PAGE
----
Throughout this disclosure, the following phrases/terms shall have the following meanings/scope:

    • (1) The phrase “a reflective optical surface” (also referred to herein as a “reflective surface”) shall include surfaces that are only reflective as well as surfaces that are both reflective and transmissive. In either case, the reflectivity can be only partial, i.e., part of the incident light can be transmitted through the surface. Likewise, when the surface is both reflective and transmissive, the reflectivity and/or the transmissivity can be partial. As discussed below, a single reflective optical surface can be used for both eyes or each eye can have its own individual reflective optical surface. Other variations include using multiple reflective optical surfaces for either both eyes or individually for each eye. Mix and match combinations can also be used, e.g., a single reflective optical surface can be used for one eye and multiple reflective optical surfaces for the other eye. As a further alternative, one or multiple reflective optical surfaces can be provided for only one of the user's eyes. The claims set forth below are intended to cover these and other applications of the reflective optical surfaces disclosed herein. In particular, each claim that calls for a reflective optical surface is intended to cover head-mounted display apparatus that includes one or more reflective optical surfaces of the type specified.
    • (2) The phrase “an image display system having at least one light-emitting surface” is used generally to include any display system having a surface which emits light whether by transmission of light through the surface, generation of light at the surface (e.g., by an array of LEDs), reflection off of the surface of light from another source, or the like. The image display system can employ one or multiple image display devices, e.g., one or multiple LED and/or LCD arrays. As with reflective optical surfaces, a given head-mounted display apparatus can incorporate one or more image display systems for one or both of the user's eyes. Again, each of the claims set forth below that calls for an image display system is intended to cover head-mounted display apparatus that includes one or more image display systems of the type specified.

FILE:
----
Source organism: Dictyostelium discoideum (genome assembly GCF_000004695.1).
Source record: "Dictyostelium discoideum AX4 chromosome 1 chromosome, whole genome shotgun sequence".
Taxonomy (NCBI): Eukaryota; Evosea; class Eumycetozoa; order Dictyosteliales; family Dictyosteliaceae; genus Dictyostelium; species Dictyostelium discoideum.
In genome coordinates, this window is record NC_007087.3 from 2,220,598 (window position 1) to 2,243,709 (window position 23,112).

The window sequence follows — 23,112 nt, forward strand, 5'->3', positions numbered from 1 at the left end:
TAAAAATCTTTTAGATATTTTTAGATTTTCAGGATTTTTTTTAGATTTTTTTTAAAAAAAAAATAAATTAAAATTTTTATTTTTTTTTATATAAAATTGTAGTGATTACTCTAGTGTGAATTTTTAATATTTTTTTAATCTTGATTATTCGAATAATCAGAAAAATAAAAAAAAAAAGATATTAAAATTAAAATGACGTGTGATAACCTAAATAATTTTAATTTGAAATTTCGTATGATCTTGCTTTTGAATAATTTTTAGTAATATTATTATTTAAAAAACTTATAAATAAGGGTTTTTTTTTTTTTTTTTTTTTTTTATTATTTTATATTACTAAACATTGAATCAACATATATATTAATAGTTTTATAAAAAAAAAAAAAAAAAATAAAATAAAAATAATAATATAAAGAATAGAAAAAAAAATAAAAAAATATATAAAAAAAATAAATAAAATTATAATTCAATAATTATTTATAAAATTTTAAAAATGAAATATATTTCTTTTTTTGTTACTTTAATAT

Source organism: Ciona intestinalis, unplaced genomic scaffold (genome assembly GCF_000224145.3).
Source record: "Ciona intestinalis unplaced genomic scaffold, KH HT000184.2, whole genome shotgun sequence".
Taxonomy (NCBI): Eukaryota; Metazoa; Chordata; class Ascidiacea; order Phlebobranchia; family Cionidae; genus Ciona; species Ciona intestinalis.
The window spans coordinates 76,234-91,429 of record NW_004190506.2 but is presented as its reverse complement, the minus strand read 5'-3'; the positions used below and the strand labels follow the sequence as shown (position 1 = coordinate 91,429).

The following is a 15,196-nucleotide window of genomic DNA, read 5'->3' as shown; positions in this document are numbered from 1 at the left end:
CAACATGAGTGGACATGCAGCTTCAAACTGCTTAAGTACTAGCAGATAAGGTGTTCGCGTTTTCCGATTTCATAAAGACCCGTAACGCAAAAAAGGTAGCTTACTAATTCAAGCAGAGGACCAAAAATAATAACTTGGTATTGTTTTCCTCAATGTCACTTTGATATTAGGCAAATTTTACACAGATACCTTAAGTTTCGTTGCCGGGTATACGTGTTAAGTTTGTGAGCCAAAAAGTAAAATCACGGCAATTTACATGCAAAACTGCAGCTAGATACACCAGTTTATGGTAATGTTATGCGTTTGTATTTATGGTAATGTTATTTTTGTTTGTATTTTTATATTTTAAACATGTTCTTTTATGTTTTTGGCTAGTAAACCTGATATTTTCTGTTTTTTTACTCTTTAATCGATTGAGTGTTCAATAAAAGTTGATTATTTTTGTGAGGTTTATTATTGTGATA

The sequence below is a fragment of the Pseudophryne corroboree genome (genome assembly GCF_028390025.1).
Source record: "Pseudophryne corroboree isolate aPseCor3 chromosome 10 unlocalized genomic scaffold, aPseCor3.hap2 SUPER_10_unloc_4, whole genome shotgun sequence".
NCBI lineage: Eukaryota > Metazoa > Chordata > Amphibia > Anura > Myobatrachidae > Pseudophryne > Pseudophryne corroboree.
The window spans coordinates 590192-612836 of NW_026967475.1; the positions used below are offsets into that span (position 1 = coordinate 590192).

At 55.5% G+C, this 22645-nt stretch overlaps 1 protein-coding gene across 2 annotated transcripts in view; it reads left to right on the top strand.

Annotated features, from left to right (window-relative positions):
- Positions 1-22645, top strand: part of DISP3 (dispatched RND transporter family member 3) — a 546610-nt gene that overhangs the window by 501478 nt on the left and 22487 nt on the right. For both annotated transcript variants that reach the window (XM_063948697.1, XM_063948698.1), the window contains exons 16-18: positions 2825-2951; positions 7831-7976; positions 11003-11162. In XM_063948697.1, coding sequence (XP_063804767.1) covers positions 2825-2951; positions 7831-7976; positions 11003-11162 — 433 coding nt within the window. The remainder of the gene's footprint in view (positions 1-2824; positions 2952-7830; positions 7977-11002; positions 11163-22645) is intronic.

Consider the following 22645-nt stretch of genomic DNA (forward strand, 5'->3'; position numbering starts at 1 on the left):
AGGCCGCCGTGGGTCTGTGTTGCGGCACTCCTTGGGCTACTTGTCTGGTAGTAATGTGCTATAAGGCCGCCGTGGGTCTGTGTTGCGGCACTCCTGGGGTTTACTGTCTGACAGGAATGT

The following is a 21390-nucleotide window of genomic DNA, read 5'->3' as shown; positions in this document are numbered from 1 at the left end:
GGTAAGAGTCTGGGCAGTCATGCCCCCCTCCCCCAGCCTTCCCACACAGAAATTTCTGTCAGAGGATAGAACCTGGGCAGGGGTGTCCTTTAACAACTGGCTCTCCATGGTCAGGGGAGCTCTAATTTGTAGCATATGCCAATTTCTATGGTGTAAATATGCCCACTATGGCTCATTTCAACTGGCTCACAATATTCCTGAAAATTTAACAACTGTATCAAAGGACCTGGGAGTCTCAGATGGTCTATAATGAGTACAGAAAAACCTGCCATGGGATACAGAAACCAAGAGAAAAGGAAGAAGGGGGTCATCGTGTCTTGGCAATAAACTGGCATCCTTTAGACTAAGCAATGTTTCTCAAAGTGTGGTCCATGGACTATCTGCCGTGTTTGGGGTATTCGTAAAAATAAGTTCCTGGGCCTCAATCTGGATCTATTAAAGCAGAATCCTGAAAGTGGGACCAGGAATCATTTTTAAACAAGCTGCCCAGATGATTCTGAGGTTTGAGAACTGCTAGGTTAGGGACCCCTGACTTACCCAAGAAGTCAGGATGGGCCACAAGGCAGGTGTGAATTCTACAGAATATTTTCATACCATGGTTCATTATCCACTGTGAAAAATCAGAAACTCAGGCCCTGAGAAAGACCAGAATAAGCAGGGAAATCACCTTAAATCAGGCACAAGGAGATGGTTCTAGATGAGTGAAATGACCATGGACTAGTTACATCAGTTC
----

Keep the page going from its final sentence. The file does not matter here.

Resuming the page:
• (3) The phrase “binocular viewer” means an apparatus that includes at least one separate optical element (e.g., one display device and/or one reflective optical surface) for each eye.
    • (4) The phrase “field of view” and its abbreviation FOV refer to the “apparent” field of view in image (eye) space as opposed to the “real” field of view in object (i.e., display) space.
SUMMARY

In accordance with an aspect, a head-mounted display apparatus comprises a frame adapted to be mounted on a user's head, an image display system supported by the frame, and a reflective optical surface supported by the frame, the reflective optical surface being a continuous surface that is not rotationally symmetric about any coordinate axis of a three-dimensional Cartesian coordinate system. The image display system includes at least one light-emitting surface. The reflective optical surface is configured to reflect spatially-separated virtual images of spatially-separated portions of the at least one light-emitting surface, at least one of the spatially-separated virtual images being angularly separated from at least one other of the spatially-separated virtual images by an angular separation of at least 100 degrees, the angular separation being measured from the center of rotation of a nominal user's eye. At least one point of the reflective optical surface is angularly separated from at least one other point of the reflective optical surface by at least 100 degrees, the angular separation being measured from the center of rotation of the nominal user's eye.